I look forward to the day when I don’t have to constantly think about myself and my body as “in transition” and a sore throat is just a sore throat.
CW: transphobia, testosterone, mention of trauma as a trans person
By Mateo Sánchez Morales
When I was a little girl, around 10 years old, I always liked getting sick with a sore throat because the sore throat would make my voice deepen. I wouldn’t come to understand myself as transgender until much later when I was in college. After this discovery, the joy of having a sore throat that deepened my voice made more sense. Even though I’ve always been a relatively quiet person and usually don’t like to speak, every time I had a sore throat, the rasp of my voice gave me a sense of confidence and gender euphoria that suddenly made me uncharacteristically vocal.
I started on testosterone in 2018. The changes I’ve seen in my body since then have brought inexplicable amounts of emotion that I wish I could say were all positive. Unsurprisingly, the most relevant change to me has been the gradual deepening of my voice—something that 10 year old me would be ecstatic to witness. Three years after beginning my transition, and I’m almost never misgendered as a woman, especially when the first thing someone notices about me is my voice.
Although testosterone has done wonders for deepening my voice, I cannot maintain this deepness while speaking loudly. In fact, even when I try, my voice only goes up to a certain volume before it feels like my throat is on fire.
Speaking in such a low tone means that people frequently do not hear me and I often have to repeat myself. It almost feels as if I sacrificed volume to obtain the deepness in my voice when I decided to transition.
Even in mundane ways, I become exhausted by my inability to communicate. When I’m at home with my partner and I want to tell them something, I’ve tried calling out from a different room, and rarely do they hear me without me having to repeat myself multiple times. At first, I would try to raise my voice, but now when I have something to say, I either wait until we’re in the same room or I don’t say it at all. When I walk down the street with friends and try to have a casual conversation, most of my cisgender friends can effortlessly speak over the sound of traffic. I cannot physically do that. I wait until the loud car passes. I condense what I have to say into shorter sentences that don’t dwell and get lost in the noise. Every time, it’s a sense of mild defeat coupled with resignation.
Much like when I was younger, I don’t speak much now, but for a different reason. With use, my throat becomes progressively sore throughout the day, and I slowly start to lose my ability to socialize and interact with others. Even as someone who likes to make jokes, have debates and engage in conversation with my friends, by the end of the night, I emit single sentence statements or one word answers to questions. In a vicious cycle, the more sore my throat becomes, the harder it is to speak up.
Short of submitting myself to another medical procedure, I’ve practiced most of the exercises recommended by vocal coaches specialized in training transgender people to adjust their voices. When I am about to go into an anticipated social interaction, such as ordering food at a restaurant or meeting new people, I practice stretching my vocal chords so that I can speak loudly and clearly enough. But the effect is usually temporary.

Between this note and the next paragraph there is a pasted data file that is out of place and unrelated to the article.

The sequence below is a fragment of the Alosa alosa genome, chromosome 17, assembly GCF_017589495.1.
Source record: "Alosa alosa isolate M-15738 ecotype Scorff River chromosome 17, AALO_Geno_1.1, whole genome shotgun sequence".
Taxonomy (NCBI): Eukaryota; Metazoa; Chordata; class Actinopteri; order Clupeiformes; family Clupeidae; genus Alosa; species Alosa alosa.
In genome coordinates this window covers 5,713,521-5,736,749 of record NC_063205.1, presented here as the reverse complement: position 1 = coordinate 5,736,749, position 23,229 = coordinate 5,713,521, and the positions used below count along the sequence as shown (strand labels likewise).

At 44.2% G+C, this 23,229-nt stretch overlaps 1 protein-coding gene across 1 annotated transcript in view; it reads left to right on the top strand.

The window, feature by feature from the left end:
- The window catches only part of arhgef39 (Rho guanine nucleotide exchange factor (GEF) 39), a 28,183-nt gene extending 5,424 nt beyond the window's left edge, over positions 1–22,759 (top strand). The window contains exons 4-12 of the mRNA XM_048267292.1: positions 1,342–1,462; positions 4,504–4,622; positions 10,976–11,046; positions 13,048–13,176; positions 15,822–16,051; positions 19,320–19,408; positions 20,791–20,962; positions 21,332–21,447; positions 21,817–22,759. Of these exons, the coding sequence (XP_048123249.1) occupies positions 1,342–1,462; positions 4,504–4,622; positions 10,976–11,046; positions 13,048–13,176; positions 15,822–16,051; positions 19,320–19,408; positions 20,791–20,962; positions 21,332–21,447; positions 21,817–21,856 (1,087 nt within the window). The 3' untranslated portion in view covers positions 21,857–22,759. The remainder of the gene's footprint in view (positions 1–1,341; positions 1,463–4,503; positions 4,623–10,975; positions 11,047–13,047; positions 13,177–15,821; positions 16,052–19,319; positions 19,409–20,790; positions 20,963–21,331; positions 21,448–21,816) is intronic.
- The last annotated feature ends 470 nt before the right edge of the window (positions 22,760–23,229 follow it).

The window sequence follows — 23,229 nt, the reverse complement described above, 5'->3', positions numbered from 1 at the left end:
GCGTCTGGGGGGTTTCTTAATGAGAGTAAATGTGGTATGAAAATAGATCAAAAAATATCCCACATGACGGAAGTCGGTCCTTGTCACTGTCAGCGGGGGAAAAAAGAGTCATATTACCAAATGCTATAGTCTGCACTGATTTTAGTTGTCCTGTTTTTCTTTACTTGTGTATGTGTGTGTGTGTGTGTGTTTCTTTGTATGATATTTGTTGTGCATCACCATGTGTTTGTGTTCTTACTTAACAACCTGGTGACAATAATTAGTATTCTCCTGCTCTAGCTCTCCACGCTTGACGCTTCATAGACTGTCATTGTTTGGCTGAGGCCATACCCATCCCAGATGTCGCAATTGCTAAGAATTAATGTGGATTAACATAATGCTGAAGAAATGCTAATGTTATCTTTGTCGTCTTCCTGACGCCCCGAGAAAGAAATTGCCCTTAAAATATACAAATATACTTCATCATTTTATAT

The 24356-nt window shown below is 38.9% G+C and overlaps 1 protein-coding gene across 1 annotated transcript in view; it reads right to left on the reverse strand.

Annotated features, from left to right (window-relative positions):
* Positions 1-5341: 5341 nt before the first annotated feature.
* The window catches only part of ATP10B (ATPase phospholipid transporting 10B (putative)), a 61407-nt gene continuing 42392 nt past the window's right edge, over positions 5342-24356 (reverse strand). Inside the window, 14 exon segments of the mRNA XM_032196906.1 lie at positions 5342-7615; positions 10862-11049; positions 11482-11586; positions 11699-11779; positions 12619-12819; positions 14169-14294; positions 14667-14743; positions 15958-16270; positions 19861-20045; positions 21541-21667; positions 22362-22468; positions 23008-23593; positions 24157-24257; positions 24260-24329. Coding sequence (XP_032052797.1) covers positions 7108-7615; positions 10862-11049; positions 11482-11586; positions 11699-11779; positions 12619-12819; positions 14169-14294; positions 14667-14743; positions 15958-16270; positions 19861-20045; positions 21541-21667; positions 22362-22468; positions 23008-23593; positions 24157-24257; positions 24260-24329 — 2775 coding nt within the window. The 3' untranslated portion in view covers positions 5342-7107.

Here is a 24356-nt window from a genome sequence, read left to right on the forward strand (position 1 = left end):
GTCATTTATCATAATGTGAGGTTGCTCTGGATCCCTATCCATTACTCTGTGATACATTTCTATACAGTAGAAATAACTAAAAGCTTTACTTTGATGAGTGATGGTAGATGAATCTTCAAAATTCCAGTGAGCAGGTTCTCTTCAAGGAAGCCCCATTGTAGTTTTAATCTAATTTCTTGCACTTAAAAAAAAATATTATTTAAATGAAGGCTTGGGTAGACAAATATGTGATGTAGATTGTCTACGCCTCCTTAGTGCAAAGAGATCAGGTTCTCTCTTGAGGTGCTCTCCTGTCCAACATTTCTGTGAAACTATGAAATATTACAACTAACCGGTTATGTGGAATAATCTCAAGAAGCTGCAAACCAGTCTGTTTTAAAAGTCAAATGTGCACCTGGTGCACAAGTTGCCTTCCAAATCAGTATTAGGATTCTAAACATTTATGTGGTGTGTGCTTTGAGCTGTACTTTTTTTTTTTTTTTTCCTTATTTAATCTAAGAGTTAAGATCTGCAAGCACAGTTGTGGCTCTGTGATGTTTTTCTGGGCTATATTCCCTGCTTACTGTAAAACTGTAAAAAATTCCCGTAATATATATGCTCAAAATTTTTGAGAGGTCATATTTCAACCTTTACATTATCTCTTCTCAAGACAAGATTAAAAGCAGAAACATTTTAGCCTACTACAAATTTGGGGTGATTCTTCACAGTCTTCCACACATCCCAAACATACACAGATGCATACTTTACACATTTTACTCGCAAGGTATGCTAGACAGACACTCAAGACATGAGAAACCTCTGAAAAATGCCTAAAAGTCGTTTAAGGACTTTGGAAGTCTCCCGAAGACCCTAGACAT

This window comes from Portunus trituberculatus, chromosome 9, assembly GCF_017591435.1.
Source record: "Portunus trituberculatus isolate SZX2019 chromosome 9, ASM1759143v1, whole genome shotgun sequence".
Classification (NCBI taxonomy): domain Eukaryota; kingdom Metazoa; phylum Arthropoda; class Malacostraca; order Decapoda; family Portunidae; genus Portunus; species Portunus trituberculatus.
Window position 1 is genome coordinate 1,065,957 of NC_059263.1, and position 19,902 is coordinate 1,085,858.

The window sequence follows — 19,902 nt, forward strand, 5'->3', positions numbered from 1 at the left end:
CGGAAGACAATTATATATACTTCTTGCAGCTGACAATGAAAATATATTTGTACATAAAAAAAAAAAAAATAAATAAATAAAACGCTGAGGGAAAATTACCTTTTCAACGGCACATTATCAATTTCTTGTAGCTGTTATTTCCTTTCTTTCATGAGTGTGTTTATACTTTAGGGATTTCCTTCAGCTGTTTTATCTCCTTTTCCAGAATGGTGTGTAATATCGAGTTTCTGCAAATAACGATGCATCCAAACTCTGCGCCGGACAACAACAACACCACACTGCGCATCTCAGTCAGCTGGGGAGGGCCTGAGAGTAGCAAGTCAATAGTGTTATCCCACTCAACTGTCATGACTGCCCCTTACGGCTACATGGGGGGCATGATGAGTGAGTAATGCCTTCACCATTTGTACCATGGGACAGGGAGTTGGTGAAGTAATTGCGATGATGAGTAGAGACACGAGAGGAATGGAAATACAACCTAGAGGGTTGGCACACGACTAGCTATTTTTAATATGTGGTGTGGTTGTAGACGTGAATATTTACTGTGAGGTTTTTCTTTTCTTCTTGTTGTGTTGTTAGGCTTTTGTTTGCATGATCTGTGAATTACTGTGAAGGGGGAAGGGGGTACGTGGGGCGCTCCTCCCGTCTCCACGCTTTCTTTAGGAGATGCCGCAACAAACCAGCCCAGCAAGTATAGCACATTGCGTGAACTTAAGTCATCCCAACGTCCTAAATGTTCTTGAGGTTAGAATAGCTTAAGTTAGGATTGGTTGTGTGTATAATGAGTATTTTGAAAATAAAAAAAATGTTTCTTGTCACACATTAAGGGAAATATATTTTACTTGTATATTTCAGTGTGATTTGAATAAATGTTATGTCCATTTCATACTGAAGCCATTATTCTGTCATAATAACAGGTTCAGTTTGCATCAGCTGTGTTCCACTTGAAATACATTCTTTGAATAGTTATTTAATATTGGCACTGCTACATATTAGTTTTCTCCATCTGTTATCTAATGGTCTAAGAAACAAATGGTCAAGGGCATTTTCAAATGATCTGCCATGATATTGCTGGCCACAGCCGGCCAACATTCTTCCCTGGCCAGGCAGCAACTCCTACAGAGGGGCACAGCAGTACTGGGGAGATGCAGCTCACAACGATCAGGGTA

As part of my everyday routine, I alternate between exercises to deepen my voice and massaging my throat to sustain vocalization without much damage. What used to bring me joy as a child now makes me pained. In an ironic turn of events, I have given myself a perpetual sore throat.
Every time I have an interaction with someone on the street and they can’t hear me, a part of me feels discouraged.
I try to tell myself it’ll take a while before I can fully use my new voice to its truest potential. To what extent this is true, I’m not sure, but only time will tell. After all, my voice is only 3 years old. I don’t give enough credit to the fact that for so long I put my throat through strain to get a desired effect, and now my voice has given me a level of joy that even the irritation in my throat cannot suppress.
When I first started taking testosterone, I kept voice recordings to document the changes in my voice. After a certain point, I stopped making them because the novelty was no longer there. I suddenly had a new voice I was growing into and I completely abandoned even the thought of the old one.
In this new stage of my life, I would no longer have to wait until I was sick for my voice to get deeper. It would just be.
I look forward to the day when I don’t have to constantly think about myself and my body as “in transition.” When I don’t have to look forward to something, because it will just be. The day when I don’t have to modify or strain myself to feel good. And the day that I can finally go to bed for the first time, without wishing for or trying to recover from a sore throat.
Mateo Sánchez Morales is a bilingual nonbinary Latinx writer and organizer living in the SF Bay Area. Their writing is largely influenced by their experiences as a trans person of color from a mixed status immigrant family. Their work has appeared in Flowers of Ancestry, an anthology of trans and queer writers in the Bay Area. You can find them on various social media: @hijxdemimadre
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